A Senior Citizen in Isolation: How the Pandemic Changed My Routine


With Ronnie Lee

“A mask produces an itchy sensation
and scratching it only makes the itching worse.”

Let me paint you a picture: as you make your way to the supermarket, a face mask around your nose and mouth and a face shield for added protection, you are greeted with long lines of people, and the blaring sound of a megaphone, reminding you to keep your distance from strangers. People fall in line by the entrance and stand on markers on the floor to ensure the 2-meter social distancing rule. You walk to the end of the line, past food stalls that have been permanently closed due to the pandemic and those that remain open looking somber and uninviting. People look nervous, and everything smells of disinfectant. What used to be a thirty-minute errand to the supermarket has become a risky, two-hour trip riddled with worry, uneasiness, and exposure to an enemy you cannot see. 

Life has changed drastically ever since the pandemic started ravaging the world. I used to frequent the supermarket with my daughter every Saturday. From time to time, I would visit my friend in his home and enjoy a cup of coffee and some merienda while we exchanged stories.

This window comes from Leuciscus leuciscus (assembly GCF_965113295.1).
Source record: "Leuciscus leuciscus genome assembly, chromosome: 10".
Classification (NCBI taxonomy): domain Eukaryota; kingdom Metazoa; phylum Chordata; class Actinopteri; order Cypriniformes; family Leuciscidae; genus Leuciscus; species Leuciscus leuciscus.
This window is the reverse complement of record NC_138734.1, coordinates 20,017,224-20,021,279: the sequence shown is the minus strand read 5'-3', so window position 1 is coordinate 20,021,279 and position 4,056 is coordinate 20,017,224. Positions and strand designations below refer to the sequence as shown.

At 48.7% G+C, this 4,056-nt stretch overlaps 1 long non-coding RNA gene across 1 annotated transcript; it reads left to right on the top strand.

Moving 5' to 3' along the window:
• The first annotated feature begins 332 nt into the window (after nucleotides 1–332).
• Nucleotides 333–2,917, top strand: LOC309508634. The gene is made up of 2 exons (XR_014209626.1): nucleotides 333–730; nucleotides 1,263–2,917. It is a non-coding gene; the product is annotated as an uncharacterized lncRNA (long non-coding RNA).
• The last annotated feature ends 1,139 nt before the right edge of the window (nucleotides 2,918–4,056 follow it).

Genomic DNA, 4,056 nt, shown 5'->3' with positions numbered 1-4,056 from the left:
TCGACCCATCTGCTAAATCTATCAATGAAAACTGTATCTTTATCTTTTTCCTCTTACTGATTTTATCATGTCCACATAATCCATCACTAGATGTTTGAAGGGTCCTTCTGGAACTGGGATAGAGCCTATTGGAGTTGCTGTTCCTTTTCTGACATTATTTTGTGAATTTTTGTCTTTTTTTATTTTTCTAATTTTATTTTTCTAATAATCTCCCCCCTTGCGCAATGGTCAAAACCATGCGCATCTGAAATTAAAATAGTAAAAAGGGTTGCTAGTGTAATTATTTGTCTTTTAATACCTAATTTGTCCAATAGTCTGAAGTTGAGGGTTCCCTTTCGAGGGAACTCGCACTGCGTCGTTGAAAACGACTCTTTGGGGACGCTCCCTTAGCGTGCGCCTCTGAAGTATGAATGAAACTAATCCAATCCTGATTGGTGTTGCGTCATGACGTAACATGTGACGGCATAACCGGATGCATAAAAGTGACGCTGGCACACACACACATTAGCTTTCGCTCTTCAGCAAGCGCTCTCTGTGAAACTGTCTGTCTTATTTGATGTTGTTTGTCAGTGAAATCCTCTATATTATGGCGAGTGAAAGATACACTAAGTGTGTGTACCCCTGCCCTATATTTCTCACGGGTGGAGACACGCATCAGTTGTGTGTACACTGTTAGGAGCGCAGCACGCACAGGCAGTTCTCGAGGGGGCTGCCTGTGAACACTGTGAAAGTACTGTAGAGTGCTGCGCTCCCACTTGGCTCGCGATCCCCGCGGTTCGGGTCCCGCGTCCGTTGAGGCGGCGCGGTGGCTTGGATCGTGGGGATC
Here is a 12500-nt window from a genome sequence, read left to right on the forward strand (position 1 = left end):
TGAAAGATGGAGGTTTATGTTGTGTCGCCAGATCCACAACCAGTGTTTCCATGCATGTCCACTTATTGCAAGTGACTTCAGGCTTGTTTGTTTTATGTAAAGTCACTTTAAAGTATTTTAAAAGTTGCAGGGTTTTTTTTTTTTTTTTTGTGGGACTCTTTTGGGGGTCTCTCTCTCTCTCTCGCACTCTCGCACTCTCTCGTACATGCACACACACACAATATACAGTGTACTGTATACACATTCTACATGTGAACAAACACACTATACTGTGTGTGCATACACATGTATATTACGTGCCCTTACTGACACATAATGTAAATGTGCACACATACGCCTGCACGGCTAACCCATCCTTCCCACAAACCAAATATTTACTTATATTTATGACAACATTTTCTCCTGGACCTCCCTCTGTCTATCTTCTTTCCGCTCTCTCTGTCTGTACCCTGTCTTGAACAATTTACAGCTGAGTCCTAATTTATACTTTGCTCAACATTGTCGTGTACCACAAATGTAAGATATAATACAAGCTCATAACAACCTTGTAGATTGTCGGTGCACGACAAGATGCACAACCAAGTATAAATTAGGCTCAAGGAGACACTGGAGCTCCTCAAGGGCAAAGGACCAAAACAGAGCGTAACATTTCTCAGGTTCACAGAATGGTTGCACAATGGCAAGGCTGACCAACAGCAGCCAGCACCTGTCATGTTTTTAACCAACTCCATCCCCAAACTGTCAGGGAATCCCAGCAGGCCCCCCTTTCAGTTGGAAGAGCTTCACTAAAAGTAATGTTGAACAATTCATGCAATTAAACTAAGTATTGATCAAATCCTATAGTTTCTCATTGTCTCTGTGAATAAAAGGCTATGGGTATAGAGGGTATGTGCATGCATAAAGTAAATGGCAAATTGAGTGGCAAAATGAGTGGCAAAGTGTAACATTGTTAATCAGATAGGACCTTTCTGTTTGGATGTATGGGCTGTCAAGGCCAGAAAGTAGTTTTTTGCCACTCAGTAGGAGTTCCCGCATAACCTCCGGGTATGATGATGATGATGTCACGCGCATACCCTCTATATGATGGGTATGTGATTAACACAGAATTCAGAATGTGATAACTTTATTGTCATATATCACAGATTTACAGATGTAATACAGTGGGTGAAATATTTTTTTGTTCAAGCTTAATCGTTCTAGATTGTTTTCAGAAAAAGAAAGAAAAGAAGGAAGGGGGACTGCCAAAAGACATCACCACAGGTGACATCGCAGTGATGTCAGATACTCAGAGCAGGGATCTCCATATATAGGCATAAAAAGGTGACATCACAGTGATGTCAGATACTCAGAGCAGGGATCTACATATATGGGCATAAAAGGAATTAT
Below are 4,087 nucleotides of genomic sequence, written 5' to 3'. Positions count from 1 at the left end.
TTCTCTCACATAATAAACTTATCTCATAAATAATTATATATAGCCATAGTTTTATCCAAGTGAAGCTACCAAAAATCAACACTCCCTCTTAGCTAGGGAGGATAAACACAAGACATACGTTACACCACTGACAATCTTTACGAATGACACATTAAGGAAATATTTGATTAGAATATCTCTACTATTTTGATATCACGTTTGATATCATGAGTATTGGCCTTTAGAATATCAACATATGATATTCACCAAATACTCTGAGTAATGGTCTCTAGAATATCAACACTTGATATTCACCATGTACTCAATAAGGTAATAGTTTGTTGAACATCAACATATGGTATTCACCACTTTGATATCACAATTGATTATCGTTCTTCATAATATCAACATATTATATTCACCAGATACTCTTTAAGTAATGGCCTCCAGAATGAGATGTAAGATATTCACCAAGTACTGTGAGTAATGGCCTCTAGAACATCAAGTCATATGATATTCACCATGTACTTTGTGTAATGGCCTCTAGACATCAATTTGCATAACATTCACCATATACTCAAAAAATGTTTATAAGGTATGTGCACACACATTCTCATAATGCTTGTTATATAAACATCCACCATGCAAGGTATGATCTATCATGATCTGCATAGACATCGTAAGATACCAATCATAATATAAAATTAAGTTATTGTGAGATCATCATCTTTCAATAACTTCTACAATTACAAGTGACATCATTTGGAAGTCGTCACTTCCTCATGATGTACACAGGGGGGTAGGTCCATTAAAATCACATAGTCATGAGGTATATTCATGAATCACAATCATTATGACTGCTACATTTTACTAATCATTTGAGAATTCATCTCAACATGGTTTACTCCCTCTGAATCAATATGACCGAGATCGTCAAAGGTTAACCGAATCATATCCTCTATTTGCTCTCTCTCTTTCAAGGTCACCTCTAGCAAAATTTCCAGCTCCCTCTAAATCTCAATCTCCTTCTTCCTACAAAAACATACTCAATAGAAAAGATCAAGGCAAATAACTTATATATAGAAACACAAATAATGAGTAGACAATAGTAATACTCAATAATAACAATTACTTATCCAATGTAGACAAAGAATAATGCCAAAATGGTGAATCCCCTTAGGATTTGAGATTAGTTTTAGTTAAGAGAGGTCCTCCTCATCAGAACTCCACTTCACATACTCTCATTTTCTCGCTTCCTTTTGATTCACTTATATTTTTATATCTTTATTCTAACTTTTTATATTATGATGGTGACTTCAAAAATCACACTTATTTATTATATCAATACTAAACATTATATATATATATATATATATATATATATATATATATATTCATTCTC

And without fail, Peewee, the family dog, and I would go on afternoon walks around the neighborhood every day – two oldies getting a bit of exercise. But this routine changed when the nationwide lockdown was imposed during the first quarter of 2020. People found themselves stuck in cities far away from their homes. Everyone, including myself and my daughter, was plunged into sudden home isolation, with nowhere to go – not even around the neighborhood with Peewee. I felt like being marooned on an island in the middle of nowhere. I couldn’t even buy a stick of cigarette in the nearby sari-sari store any time I wanted to. My sleep pattern has changed in recent months, and it has entirely disrupted my biological clock. The sudden shift of schedule has turned my nights into days. This is my idea of hell. At my age, I am seeking ways to better meet the challenge of the “new normal”. I have been successful only to a degree that is directly proportional  to the quarantine status of the city. 

While the promise of vaccines has eased the minds of many and several countries like Greece and America have opened their borders once more, this pandemic is far from over, in the Philippines and elsewhere. Who knows how long before we can all go back to our pre-pandemic routines, to go about our day without a mask over our mouths and noses and face shields blurring our visions, to shake hands and hug people again? How long before we can finally get the breath of fresh air that we so desperately crave and need?

Neither our governments, nor the vaccines, can say. It seems odd therefore, that after God, only the virus knows, and it does not even have a brain.

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